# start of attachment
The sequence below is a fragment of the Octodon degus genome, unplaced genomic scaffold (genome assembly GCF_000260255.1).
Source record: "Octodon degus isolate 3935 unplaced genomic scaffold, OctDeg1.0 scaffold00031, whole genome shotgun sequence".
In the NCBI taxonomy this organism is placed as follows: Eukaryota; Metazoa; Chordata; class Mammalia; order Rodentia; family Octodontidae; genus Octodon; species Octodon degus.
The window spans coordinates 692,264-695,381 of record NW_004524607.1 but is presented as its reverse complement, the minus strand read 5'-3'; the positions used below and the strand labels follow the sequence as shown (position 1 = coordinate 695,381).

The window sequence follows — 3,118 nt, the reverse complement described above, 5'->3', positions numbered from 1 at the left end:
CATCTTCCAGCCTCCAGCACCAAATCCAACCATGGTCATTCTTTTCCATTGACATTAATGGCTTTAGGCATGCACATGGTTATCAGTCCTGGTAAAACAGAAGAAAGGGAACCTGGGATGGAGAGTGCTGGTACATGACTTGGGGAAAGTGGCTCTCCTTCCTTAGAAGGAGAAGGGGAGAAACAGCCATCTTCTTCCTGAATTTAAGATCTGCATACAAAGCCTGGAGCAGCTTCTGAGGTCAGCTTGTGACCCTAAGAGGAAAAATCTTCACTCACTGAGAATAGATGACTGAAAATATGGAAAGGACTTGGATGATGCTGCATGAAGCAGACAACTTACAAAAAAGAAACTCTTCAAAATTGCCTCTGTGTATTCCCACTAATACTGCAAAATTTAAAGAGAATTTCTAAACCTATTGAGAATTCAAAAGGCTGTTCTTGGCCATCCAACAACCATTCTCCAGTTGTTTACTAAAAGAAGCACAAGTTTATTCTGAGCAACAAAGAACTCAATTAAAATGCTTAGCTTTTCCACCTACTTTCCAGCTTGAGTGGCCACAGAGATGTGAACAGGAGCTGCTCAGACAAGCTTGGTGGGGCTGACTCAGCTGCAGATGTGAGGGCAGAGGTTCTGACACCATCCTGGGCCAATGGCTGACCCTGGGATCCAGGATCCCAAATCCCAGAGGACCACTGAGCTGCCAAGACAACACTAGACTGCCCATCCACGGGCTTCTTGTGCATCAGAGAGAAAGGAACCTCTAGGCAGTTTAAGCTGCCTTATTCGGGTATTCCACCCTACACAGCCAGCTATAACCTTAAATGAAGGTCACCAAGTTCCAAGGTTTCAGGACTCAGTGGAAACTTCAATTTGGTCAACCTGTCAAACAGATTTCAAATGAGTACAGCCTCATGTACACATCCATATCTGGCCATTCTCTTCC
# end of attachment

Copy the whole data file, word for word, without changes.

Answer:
The sequence below is a fragment of the Octodon degus genome, unplaced genomic scaffold (genome assembly GCF_000260255.1).
Source record: "Octodon degus isolate 3935 unplaced genomic scaffold, OctDeg1.0 scaffold00031, whole genome shotgun sequence".
In the NCBI taxonomy this organism is placed as follows: Eukaryota; Metazoa; Chordata; class Mammalia; order Rodentia; family Octodontidae; genus Octodon; species Octodon degus.
The window spans coordinates 692,264-695,381 of record NW_004524607.1 but is presented as its reverse complement, the minus strand read 5'-3'; the positions used below and the strand labels follow the sequence as shown (position 1 = coordinate 695,381).

The window sequence follows — 3,118 nt, the reverse complement described above, 5'->3', positions numbered from 1 at the left end:
CATCTTCCAGCCTCCAGCACCAAATCCAACCATGGTCATTCTTTTCCATTGACATTAATGGCTTTAGGCATGCACATGGTTATCAGTCCTGGTAAAACAGAAGAAAGGGAACCTGGGATGGAGAGTGCTGGTACATGACTTGGGGAAAGTGGCTCTCCTTCCTTAGAAGGAGAAGGGGAGAAACAGCCATCTTCTTCCTGAATTTAAGATCTGCATACAAAGCCTGGAGCAGCTTCTGAGGTCAGCTTGTGACCCTAAGAGGAAAAATCTTCACTCACTGAGAATAGATGACTGAAAATATGGAAAGGACTTGGATGATGCTGCATGAAGCAGACAACTTACAAAAAAGAAACTCTTCAAAATTGCCTCTGTGTATTCCCACTAATACTGCAAAATTTAAAGAGAATTTCTAAACCTATTGAGAATTCAAAAGGCTGTTCTTGGCCATCCAACAACCATTCTCCAGTTGTTTACTAAAAGAAGCACAAGTTTATTCTGAGCAACAAAGAACTCAATTAAAATGCTTAGCTTTTCCACCTACTTTCCAGCTTGAGTGGCCACAGAGATGTGAACAGGAGCTGCTCAGACAAGCTTGGTGGGGCTGACTCAGCTGCAGATGTGAGGGCAGAGGTTCTGACACCATCCTGGGCCAATGGCTGACCCTGGGATCCAGGATCCCAAATCCCAGAGGACCACTGAGCTGCCAAGACAACACTAGACTGCCCATCCACGGGCTTCTTGTGCATCAGAGAGAAAGGAACCTCTAGGCAGTTTAAGCTGCCTTATTCGGGTATTCCACCCTACACAGCCAGCTATAACCTTAAATGAAGGTCACCAAGTTCCAAGGTTTCAGGACTCAGTGGAAACTTCAATTTGGTCAACCTGTCAAACAGATTTCAAATGAGTACAGCCTCATGTACACATCCATATCTGGCCATTCTCTTCC